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This is how Dave Jenkins found 9 and then have it transported to Plymouth Colebrook, our base at that time 



So first things first. We have never done anything like this before, never owned anything more than a runabout car!! But with a good knowledge of D.I.Y and some industrial fabrication, metal working skills. We started to learn on the hoof really.

Investigating what original features might still be hiding. Luckily for us all the unique Formica interior decor was still in place and protected under at least 4 layers of paint that had been applied by different owners.  Testing out various paint strippers, the best was basic cheap off the shelf but needed by the gallon.

 Covering stripper with polythene sheets helped keep the chemical formula in and working on the paint rather than just escaping into the atmosphere, a common mistake we found out. (thankyou Youtube)

Months of scrapping and rubbing with wire wool exposed the mushroom and vermillion Formica colour scheme. With invaluable help from a set of photos taken by Gareth Ruby back in 1986 of the interiors of this batch whilst withdrawn in Milehouse we started to piece together how the decor would take shape.

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Paint removal carried on through 2014, but a bit positivity was needed to see progress was being made. So we set about restoring the cab area in original Panama beige. It was also decided that we would put 9 back to "as delivered condition".  As the PDR2s had been built as the first buses to be one man operated, a major advancement in P.S.V development in the 1960s, with the centre doors and other experimental features like self service ticket machines.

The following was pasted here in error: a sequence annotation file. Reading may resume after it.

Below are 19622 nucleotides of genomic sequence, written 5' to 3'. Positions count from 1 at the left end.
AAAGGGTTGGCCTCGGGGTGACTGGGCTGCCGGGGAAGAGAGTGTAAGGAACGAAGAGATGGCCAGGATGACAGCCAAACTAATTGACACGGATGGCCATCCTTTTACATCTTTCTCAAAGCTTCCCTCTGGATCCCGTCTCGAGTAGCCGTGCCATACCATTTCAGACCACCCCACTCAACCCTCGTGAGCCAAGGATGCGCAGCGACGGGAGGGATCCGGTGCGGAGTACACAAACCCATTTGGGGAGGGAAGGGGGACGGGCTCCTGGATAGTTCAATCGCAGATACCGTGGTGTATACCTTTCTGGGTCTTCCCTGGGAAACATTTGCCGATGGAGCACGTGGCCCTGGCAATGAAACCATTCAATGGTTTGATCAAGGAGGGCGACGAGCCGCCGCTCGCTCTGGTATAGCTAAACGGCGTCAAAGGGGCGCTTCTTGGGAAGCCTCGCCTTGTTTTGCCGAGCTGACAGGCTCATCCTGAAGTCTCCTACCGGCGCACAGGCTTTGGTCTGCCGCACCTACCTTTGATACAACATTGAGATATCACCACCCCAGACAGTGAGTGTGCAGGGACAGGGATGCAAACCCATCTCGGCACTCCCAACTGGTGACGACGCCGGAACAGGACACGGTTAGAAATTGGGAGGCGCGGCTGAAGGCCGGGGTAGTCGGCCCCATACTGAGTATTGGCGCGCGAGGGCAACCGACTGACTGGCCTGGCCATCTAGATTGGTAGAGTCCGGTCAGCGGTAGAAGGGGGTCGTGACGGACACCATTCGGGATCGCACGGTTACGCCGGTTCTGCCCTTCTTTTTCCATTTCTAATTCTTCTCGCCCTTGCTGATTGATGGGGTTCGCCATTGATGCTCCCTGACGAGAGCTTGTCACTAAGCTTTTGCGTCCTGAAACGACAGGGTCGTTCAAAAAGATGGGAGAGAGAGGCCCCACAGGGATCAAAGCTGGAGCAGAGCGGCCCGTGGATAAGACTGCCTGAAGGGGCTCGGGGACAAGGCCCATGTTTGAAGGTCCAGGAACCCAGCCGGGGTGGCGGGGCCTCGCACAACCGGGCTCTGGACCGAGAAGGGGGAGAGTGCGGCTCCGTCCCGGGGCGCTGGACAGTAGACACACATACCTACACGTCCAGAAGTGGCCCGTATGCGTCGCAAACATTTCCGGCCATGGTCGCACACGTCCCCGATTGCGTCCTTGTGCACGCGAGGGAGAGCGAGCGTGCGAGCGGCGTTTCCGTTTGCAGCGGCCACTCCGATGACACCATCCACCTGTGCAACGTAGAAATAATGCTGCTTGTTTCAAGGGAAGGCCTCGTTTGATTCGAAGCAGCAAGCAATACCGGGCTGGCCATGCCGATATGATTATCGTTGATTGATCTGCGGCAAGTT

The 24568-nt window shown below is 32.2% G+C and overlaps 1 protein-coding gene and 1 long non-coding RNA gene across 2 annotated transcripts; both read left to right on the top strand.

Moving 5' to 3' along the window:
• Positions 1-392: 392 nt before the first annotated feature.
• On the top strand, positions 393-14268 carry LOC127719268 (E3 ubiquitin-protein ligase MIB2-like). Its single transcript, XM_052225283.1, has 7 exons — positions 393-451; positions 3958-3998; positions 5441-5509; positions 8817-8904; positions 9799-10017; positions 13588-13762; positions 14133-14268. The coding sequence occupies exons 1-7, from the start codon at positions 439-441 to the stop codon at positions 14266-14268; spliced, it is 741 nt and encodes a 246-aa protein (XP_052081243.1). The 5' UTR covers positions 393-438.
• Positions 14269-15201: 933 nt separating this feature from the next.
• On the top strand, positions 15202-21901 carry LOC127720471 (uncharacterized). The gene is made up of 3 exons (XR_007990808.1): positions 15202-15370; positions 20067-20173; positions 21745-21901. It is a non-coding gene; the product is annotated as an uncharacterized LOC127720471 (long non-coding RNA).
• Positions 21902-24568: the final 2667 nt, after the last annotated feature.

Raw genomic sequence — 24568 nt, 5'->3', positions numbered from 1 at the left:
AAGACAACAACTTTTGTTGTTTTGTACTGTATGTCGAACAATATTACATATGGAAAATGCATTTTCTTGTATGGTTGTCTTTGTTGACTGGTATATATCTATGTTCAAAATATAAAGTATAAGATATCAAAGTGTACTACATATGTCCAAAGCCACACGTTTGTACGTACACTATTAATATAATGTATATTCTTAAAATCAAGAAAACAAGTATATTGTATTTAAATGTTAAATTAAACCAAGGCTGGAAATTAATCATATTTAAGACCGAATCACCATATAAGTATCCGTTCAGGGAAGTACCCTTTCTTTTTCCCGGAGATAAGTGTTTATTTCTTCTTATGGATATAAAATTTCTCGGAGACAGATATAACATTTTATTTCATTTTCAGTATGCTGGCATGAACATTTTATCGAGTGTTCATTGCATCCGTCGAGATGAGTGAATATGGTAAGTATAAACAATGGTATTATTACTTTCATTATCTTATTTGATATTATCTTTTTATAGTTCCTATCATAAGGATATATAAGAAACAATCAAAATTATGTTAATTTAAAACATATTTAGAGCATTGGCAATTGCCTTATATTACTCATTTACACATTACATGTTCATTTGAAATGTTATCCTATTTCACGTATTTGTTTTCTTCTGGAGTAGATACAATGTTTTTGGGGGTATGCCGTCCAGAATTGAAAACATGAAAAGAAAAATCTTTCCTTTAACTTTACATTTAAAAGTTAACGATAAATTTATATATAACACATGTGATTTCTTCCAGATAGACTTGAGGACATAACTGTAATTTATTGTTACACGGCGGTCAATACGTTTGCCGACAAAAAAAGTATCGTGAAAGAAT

With more confidence on tackling different restoration tasks. There was a soft spot in the floor near the centre doors. So we took up the floor, each old screw long since been in a condition to be removed had to be circular bore drilled. As we have no lifts to gain access to the chassis, this also enables us to clean, repair any corrosion and paint the chassis for protection. The chassis was in remarkable condition with onlty some outriggers being corroded for welding and a support bracket being broken around the old inspection hatch. This is why the floor was soft in that spot 



 saw 9 make its first public viewing at our group's rally running day at the George Park and ride. It was towed up to the site for display. In the meantime, the metal plates which had blanked off the upper deck front windows had been removed to help get the original shape of distinctive bodywork and roof dome peak back.

With the bad weather forecast plywood was fitted to try and protect it as best as possible.

Having started to learn how to repair fibreglass, the window frame was strengthened and dome repaired. It had been in an accident, hence the metal plate instead of windows. Having got it back to what we thought was a really good finish ready for when National windscreens came to fit new glass. They found that the whole section had been knocked to the nearside by 2cm and so had to hand cut o/s and n/s windows to fit the different angles of the upright pillars.

 We found bad corrosion on the rear wheel arches and the surrounding frames. We cut out all the rear arches and welded in new frames.   



Work continued on various projects. One nice little feature uncovered which matched our benchmark pictures, was the electrical connector block in the lower deck ceiling. This was for the two Autofare overhead light units, and power still came from cab controls. The switch still has the original plastic label on it for Autofare machine and lamps even though they wouldn't of been used since 1975 .  Two lights were obtained and wired in. 

 With P.C.B.S commercial mechanic moving into our Colebrook base, we could carry out more work. Of great use was their powered lifts to get to the undersides of the chassis which we could reach through the floor. At the end of the year we had to vacate the Colebrook depot site as it was going to be redeveloped.